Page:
FDA issues draft guidance for adjuvant trials in bladder cancer, renal cell carcinoma

October 2, 2020

"Currently, there is significant variability in the design, conduct, and analysis of clinical trials for adjuvant treatment of both kidney cancer and bladder cancer. This variability negatively affects our ability to interpret trial results," said Richard Pazdur, MD.

The FDA has released guidance providing recommendations for clinical trials evaluating investigational drugs and biologics intended for the adjuvant treatment of patients with urothelial carcinoma (UC) or renal cell carcinoma (RCC).1

The 2 guidances remain in draft form and still need to be finalized before becoming official FDA recommendations. The FDA stipulated that the guidances do not establish any legal responsibilities or requirements for the adjuvant trials, they are merely intended to advise and inform.

“Currently, there is significant variability in the design, conduct, and analysis of clinical trials for adjuvant (additional) treatment of both kidney cancer and bladder cancer. This variability negatively affects our ability to interpret trial results. Researchers need a consistent approach to eligibility criteria and imaging disease assessments to improve trials designed to facilitate development of therapies,” Richard Pazdur, MD, director of the FDA’s Oncology Center of Excellence and acting director of the Office of Oncologic Diseases in the FDA’s Center for Drug Evaluation and Research, stated in a press release.

“The FDA has actively encouraged a more uniform approach to developing clinical trials to evaluate adjuvant treatments for renal cell carcinoma and bladder cancer, including hosting a public workshop in partnership with the National Cancer Institute and releasing draft guidances on clinical trial eligibility for these cancer types, added Pazdur. “Today, we are releasing draft guidances which, if finalized, would provide recommendations on development of adjuvant treatments in patients with renal cell carcinoma and bladder cancer. These draft guidances, if finalized, will assist researchers with recommendations on trial eligibility criteria, standardized imaging assessments, and determining disease recurrence that will improve interpretation of trial results for patients enrolled in clinical trials for these two cancer types."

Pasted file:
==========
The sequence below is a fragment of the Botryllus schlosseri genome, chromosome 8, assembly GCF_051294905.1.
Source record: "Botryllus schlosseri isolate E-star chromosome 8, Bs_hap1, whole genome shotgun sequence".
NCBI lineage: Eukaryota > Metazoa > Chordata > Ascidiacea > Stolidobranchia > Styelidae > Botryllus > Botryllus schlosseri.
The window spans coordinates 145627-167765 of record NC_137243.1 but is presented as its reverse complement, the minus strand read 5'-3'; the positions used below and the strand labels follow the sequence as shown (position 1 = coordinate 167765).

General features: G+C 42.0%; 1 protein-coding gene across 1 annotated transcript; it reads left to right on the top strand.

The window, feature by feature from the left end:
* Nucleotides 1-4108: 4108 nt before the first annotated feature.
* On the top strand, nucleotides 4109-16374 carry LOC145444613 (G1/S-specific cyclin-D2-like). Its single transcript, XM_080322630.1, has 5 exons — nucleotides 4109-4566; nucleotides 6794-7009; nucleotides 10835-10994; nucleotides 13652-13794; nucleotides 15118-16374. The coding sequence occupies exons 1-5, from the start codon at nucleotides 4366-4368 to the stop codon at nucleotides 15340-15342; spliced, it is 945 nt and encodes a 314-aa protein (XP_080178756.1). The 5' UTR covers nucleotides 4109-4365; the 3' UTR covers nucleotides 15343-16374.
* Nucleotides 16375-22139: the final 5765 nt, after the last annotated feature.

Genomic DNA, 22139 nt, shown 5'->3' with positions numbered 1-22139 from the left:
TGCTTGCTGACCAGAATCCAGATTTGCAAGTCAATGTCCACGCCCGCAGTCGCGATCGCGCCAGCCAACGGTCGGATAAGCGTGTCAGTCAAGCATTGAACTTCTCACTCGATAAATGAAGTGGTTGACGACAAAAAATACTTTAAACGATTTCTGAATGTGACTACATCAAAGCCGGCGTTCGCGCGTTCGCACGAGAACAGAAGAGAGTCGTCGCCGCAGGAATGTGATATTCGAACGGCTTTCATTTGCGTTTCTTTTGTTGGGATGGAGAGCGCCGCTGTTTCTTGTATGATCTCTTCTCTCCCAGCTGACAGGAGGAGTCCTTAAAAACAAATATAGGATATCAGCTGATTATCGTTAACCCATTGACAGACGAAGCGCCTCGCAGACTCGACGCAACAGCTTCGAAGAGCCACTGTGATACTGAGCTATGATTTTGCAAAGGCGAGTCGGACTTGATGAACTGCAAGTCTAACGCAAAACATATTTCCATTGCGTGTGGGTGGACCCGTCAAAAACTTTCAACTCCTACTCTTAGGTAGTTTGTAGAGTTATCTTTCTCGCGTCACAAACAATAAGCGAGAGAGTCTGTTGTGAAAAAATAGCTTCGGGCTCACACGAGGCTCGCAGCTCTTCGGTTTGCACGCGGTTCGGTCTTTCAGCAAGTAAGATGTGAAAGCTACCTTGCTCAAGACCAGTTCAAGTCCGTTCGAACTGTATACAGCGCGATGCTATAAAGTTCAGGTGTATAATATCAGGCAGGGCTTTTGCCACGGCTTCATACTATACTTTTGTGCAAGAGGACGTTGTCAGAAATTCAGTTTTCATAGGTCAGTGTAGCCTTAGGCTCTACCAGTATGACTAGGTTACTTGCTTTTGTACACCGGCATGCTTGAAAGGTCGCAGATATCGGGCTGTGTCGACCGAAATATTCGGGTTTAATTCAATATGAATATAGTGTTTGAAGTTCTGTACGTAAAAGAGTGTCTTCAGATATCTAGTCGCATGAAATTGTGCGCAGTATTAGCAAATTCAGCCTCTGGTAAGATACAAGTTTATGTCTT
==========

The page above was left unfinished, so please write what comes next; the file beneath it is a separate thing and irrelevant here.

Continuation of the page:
Bladder Cancer

The FDA guidance for muscle-invasive bladder cancer is titled, “Bladder Cancer: Developing Drugs and Biologics for Adjuvant Treatment.”2 It focuses on disease-free survival (DFS) as the primary efficacy end point.

Some of the noteworthy recommendations include:

  • The studies should include patients with predominant UC with a component of variant histology. Trials that include patients with pure non-UC histology, such as mixed endocrine/small cell tumors, should analyze those patients separately.
  • Patients with invasive upper-tract UC should be allowed to enroll.
  • Patients without gross residual disease who have microscopic positive margins should be eligible as long as the randomization process in the study design ensures an even distribution of patients at high-risk for recurrence between the study cohorts.
  • Prior neoadjuvant treatment should be allowed when it has been administered in accordance with consensus guidelines.
  • Patient should not be allowed to enroll if they have residual or recurrent disease.